Behind the Binoculars
by Mark Avery & Keith Betton
Pelagic hardback, 272 pages. Out now
Review by Ceri Levy.
Where’s the worst place you’ve been birding?
Andy Clements (Director of the BTO, the British Trust for Ornithology): I actually can’t think of a worst place! The presence of birds makes everywhere a better place.
In Behind the Binoculars, Mark Avery and Keith Betton ask questions of experienced members of the birding family and the answers they elicit are more revealing and profound about bird watching, our relationship with birds and the state of conservation than I would have imagined. The questions are simply put, but invite answers and insights, which provide a mix of thoughtful ripostes, striking anecdotes and wistful reminiscences, which display the participants’ unshakeable commitment to birds. All of the interviewees have been life-long birdwatchers and the majority work within the birding or conservation worlds. This collection of stories is a study of people and their unquenchable and unbreakable passion for birds, and all the contributors confirm through their thoughts and stories that they believe birds to be the best way to connect with the natural world around us and enrich our lives.
I have found birds take you to places one may not normally visit and can get you into situations one wouldn’t normally face: the story of Dr. Stephanie Tyler and her family being such a case in point. In the 70s she was stationed in Ethiopia with her husband and two children. He was a veterinarian and she was studying wagtails. They were captured by the Tigrayan People’s Liberation Front and were held for eight months as the guerrillas waited for a $1 million ransom to be paid. It never arrived and finally the family was released in the Sudan. Who says bird watching is easy. This and other stories in the book are strangely inspiring and make me want to travel, see birds and not necessarily get into scrapes, but at least engage with places we often avoid.
It is interesting to note how many of the interviewees took their apprenticeships under the guidance of an older male figure. Mark Cocker talks of the impossibility of this happening in these days of ‘stranger danger’. One would like to argue that the perils of life as a child have not altered in all the years, but the power of the media insists that this is not true. What is true is it is unlikely that good old Ron (not based on any known Ron, so apologies to the Rons of the world) who sits in the hide and is full of knowledge is no longer readily allowed to take kids to Minsmere on a day out, as often happened in the past. This is a shame as life has taught us that much can be learned from our elders, who have experience, knowledge and the time to impart it to new generations of nature lovers. We distance ourselves from nature and its inhabitants in a way that is uniquely distressing and ultimately depressing.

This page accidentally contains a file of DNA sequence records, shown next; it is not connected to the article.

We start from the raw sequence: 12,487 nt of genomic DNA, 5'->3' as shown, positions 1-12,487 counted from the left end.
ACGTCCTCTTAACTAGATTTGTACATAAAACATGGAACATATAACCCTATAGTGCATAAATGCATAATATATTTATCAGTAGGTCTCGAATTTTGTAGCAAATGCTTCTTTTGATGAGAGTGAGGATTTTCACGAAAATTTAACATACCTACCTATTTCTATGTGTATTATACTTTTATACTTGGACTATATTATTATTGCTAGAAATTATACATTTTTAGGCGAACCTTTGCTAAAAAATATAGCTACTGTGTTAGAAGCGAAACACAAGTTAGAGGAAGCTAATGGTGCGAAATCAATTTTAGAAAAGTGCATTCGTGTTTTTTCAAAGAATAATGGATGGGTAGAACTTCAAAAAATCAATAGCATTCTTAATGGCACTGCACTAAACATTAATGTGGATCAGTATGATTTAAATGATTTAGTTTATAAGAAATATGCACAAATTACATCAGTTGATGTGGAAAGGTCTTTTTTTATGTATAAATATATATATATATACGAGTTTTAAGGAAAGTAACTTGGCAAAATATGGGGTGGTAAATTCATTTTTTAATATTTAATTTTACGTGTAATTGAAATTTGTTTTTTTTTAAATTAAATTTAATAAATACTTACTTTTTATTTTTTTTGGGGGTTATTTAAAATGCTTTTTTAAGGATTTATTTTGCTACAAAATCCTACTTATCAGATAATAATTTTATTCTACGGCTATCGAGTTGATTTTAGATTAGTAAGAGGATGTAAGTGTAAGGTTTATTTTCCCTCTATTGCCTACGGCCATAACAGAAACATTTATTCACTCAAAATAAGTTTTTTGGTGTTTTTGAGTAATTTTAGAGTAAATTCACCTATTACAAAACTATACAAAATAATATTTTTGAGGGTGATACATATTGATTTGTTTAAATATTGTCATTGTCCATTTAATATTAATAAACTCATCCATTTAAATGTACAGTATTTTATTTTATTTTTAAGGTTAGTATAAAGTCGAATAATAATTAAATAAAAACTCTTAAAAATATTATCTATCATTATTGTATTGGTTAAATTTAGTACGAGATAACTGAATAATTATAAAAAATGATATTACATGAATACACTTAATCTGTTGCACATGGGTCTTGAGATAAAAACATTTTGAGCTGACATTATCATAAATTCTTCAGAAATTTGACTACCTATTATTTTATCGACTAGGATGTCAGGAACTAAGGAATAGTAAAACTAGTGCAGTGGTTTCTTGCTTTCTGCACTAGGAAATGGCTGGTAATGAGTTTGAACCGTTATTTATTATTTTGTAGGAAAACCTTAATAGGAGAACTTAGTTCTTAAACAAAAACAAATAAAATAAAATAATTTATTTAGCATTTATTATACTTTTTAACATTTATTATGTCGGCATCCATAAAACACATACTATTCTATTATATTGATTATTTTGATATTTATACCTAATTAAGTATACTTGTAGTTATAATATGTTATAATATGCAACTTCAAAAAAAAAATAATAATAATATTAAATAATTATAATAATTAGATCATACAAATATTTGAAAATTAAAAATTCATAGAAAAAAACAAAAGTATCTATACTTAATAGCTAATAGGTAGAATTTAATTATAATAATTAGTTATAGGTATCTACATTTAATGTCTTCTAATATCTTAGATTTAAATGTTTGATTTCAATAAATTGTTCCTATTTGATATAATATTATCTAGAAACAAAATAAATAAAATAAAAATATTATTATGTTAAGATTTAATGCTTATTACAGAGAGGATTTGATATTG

Ian Wallace, writer and artist, makes some very salient points, which sum up the worries for future generations of birdwatchers and conservationists. “ I think the kind of legacy that I inherited from excellent teachers – people who took us into the field, showed us the wonder of birds – and which has always kept me going may no longer exist.” He goes on to state, “people have got to understand that our connection with nature is at risk.” He is also “particularly critical of the major NGO’s for not doing joint socio-demographic and attitudinal research into this problem. I don’t even have confidence that the RSPB really understands how many million people would turn on if we could ring the right bell for them. I don’t sense anybody trying to market what nature pays you back, mostly for free, once you get out into it. I don’t think armchair TV does it. Where is the invitation to get into wellies and out into the nearest muddy field or decent wood? That’s what you have to do to get face-to-face with other beings and then get your own personal joy from them.” This is the great problem for the 21st century. How do we engage with people and reconnect them with nature and also reconnect with the elders of our tribes?
The passion of each voice in the book permeates the air. The joy of the initial discovery of birds for each subject is a wonder to read and every contributor has a point to make about the welfare of our birds or the state of conservation or the pleasure and passion derived from being in, and therefore a part of, nature. Conservation often takes the fiery enthusiasm out of its arguments and cold scientific statements about the state of the world can leave a non-conservationist audience unmoved. This passionate book does more for conservation in one reading than many dry academic papers on the dangers that surround our birds today; for passion energises a reader, passion makes us want to engage, passion makes us desire and want to bring about change. Those in positions of conservation power, some of whom are sharing their own passion within this very book, should read this book and feel the buzz that is created by the unbridled joy of connection with nature. Harness this and then offer people a cause to support and work with and we can change the grim picture that is the state of our world’s bird life.
There are so many fascinating tales told in Behind the Binoculars that I could relate many more to you but I don’t want to give it all away. This is a book that deals with people’s love affairs with birds, their trysts in local patches or foreign climes and the passionate message is loud and simple, “We care about birds, and you could too.” Birds are there for everyone to enjoy, it’s simply a matter of looking. Start doing that and it could change everything about our relationship with nature. It’s not a bad place to be…